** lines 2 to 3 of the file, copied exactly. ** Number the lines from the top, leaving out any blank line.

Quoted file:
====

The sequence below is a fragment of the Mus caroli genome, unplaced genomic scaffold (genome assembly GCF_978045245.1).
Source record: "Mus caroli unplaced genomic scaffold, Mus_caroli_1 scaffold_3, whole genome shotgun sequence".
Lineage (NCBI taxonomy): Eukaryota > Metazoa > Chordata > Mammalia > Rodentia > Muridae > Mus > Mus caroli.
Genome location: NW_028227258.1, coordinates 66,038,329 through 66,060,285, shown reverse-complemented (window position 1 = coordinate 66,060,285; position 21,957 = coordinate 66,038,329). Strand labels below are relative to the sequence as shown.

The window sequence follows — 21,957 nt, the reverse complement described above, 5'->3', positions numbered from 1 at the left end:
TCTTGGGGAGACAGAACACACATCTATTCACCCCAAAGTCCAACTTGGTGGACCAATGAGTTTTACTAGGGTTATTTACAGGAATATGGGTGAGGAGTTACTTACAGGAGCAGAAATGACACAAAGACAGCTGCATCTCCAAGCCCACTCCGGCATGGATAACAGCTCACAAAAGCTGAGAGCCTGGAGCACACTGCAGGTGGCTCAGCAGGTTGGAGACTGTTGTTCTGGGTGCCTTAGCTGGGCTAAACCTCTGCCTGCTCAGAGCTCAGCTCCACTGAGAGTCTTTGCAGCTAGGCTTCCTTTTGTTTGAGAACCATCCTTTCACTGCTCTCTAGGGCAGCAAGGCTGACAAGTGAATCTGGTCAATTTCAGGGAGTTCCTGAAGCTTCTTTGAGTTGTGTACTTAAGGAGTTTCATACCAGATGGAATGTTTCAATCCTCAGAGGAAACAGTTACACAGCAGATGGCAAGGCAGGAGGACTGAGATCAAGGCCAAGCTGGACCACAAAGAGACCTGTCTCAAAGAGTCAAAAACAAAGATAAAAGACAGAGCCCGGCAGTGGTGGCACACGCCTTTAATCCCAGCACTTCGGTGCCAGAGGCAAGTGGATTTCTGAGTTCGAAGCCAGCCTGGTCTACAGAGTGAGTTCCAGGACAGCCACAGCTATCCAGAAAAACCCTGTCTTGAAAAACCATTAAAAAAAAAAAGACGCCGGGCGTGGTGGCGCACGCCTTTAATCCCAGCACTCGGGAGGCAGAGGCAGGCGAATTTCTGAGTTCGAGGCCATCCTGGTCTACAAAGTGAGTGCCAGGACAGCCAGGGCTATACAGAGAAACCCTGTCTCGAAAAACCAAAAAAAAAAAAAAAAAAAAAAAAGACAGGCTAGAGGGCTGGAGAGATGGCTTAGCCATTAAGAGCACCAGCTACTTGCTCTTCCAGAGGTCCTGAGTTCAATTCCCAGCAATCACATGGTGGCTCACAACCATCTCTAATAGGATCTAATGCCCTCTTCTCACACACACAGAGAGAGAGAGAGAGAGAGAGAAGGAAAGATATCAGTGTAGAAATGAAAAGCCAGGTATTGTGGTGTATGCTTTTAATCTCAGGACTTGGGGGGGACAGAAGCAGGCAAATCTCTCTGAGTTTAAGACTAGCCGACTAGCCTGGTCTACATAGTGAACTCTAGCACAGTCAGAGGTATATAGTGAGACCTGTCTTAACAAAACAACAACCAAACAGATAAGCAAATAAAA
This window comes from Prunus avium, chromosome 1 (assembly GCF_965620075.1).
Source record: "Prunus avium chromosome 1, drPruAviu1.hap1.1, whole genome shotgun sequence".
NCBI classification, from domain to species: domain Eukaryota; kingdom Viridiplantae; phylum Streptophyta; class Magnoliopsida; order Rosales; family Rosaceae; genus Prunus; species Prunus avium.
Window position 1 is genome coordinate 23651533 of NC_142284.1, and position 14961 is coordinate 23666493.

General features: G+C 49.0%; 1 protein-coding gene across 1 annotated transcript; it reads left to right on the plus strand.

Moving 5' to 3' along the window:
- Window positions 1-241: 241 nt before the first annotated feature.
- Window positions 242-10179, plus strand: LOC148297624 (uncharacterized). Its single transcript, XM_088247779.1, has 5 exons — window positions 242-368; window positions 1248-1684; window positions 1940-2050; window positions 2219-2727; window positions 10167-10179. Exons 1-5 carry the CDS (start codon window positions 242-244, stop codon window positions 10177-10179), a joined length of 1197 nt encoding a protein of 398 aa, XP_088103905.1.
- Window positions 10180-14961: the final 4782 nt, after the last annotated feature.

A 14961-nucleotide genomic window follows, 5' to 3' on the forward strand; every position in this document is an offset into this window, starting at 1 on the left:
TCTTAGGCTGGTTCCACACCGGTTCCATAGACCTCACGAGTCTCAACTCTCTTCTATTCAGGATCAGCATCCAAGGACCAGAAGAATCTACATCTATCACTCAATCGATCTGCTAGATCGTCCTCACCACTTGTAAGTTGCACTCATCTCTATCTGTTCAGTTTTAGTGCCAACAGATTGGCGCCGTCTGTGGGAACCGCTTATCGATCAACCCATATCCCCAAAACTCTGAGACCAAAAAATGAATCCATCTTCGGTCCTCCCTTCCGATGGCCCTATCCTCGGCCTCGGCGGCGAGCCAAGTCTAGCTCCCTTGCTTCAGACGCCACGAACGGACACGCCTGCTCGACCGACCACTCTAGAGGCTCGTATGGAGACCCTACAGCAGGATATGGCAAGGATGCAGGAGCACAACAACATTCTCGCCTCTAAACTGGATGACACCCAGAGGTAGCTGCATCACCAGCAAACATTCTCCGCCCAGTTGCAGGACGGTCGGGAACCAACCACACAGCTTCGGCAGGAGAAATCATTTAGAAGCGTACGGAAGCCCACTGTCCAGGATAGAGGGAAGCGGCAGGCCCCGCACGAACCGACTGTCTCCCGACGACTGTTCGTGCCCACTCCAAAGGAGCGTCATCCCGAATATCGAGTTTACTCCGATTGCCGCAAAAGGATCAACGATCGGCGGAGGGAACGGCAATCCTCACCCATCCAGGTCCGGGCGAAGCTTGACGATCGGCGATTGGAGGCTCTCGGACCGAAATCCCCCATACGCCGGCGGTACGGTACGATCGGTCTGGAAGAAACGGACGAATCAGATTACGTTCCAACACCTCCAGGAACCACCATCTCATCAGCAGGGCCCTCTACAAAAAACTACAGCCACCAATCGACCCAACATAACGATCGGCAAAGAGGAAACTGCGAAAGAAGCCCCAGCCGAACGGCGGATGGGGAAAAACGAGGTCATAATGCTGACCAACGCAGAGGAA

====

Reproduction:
Source record: "Mus caroli unplaced genomic scaffold, Mus_caroli_1 scaffold_3, whole genome shotgun sequence".
Lineage (NCBI taxonomy): Eukaryota > Metazoa > Chordata > Mammalia > Rodentia > Muridae > Mus > Mus caroli.